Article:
When using Spark with Python, there are a few caveats:
First of all, since Spark runs on the JVM, using user-defined functions written in Python requires an additional serialization/deserialization step, which can result in significant memory and compute overheads. Since Spark 2.3, it is possible to alleviate this with Pandas UDFs, using Apache Arrow for in-memory serialization of dataframe chunks.
Secondly, the PySpark API is not fully feature-par with the Java and Scala APIs. It is for example not possible to implement custom readers, writers, or aggregators in Python. For aggregators, Pandas UDFs can again be helpful:
GROUPED_MAP type UDFs allow for implementing a split-apply-combine pattern:
Dask is a library for natively scaling out Python - it's just Python, all the way down. It was initially created to be able to parallelize the scientific Python ecosystem.
At its core, Dask is a computation graph specification, implemented as a plain python dict, mapping node identifiers to a tuple of a callable and its arguments. Identifiers of other nodes can be used as arguments, creating edges.
In this graph, nodes represent computations, and edges represent plain Python values. Users are not expected to write these graphs by hand - they should serve as a common format that is output by higher-level APIs. Dask comes with a few of these, the simplest is the delayed API:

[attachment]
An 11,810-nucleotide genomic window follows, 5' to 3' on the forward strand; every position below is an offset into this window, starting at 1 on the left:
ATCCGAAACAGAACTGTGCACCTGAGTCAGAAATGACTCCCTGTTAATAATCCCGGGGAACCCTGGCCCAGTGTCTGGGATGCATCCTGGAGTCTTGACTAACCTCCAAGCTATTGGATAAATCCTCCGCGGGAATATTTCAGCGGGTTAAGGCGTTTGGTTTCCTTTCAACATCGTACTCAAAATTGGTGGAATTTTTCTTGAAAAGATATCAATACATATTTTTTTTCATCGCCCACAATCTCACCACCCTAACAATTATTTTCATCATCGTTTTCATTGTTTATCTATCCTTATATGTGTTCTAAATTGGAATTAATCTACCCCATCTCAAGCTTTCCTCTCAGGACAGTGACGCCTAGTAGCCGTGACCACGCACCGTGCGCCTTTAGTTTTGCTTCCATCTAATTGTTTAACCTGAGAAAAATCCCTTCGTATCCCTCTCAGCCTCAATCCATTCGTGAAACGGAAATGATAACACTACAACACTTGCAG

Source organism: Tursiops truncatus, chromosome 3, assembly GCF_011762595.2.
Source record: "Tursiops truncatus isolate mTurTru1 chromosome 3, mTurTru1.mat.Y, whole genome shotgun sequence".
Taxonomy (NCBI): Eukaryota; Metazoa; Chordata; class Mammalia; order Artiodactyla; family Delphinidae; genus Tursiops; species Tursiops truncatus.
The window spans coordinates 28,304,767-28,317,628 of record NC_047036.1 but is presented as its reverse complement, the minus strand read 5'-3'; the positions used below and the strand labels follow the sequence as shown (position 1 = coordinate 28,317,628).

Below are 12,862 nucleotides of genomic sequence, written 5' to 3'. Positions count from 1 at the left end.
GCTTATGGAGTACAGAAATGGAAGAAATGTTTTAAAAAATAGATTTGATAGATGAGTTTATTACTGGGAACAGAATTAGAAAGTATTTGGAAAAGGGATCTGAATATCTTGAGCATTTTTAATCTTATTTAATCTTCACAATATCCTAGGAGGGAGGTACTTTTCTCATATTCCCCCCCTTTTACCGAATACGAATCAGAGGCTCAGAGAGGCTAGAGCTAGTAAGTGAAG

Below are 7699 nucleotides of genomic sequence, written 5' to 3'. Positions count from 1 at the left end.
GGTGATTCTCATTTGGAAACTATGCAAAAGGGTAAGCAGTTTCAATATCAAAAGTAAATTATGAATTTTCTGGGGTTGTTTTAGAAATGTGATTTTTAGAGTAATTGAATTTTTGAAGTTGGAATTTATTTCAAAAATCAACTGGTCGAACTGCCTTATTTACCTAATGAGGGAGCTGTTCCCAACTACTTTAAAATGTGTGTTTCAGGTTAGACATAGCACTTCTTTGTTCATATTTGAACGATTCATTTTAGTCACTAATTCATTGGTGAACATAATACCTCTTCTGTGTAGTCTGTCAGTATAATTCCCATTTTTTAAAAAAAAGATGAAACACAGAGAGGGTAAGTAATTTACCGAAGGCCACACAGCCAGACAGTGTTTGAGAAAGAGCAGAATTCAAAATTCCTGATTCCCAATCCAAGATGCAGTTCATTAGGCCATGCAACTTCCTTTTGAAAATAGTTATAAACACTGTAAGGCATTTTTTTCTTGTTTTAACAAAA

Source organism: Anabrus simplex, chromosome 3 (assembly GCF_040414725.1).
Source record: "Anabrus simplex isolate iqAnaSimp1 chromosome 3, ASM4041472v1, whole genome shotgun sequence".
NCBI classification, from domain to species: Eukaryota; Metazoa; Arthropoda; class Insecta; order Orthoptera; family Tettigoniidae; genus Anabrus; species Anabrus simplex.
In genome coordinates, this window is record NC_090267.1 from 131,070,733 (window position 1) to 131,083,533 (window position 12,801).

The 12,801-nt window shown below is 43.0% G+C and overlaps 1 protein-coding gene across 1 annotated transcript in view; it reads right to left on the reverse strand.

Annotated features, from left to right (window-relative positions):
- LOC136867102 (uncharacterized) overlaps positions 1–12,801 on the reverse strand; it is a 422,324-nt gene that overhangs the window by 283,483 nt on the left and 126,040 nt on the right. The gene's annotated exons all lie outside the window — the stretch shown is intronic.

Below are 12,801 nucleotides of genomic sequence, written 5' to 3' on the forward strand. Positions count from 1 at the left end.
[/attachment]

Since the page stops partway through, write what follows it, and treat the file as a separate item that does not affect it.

@dask.delayed def add(a, b): return a + b a = add(1, 1) b = add(a, 1) c = add(a, b) c.compute()
The other higher level APIs allow manipulating distributed collections: bags as generic collections of objects, dataframe for structured data (based on pandas), and array for blocked arrays (based on numpy). Note that Spark does not have support for blocked arrays.
This design allows Dask to leverage the existing PyData ecosystem, and offer seamless integration with these libraries. On the flipside, this means Dask also inherits the downsides.
Dask is a great choice when you need tight integration with the Python ecosystem, or need some more flexibility than Spark will allow. On the other hand, Spark will usually offer better performance, as it has a logical optimizer and a more optimized shuffle implementation.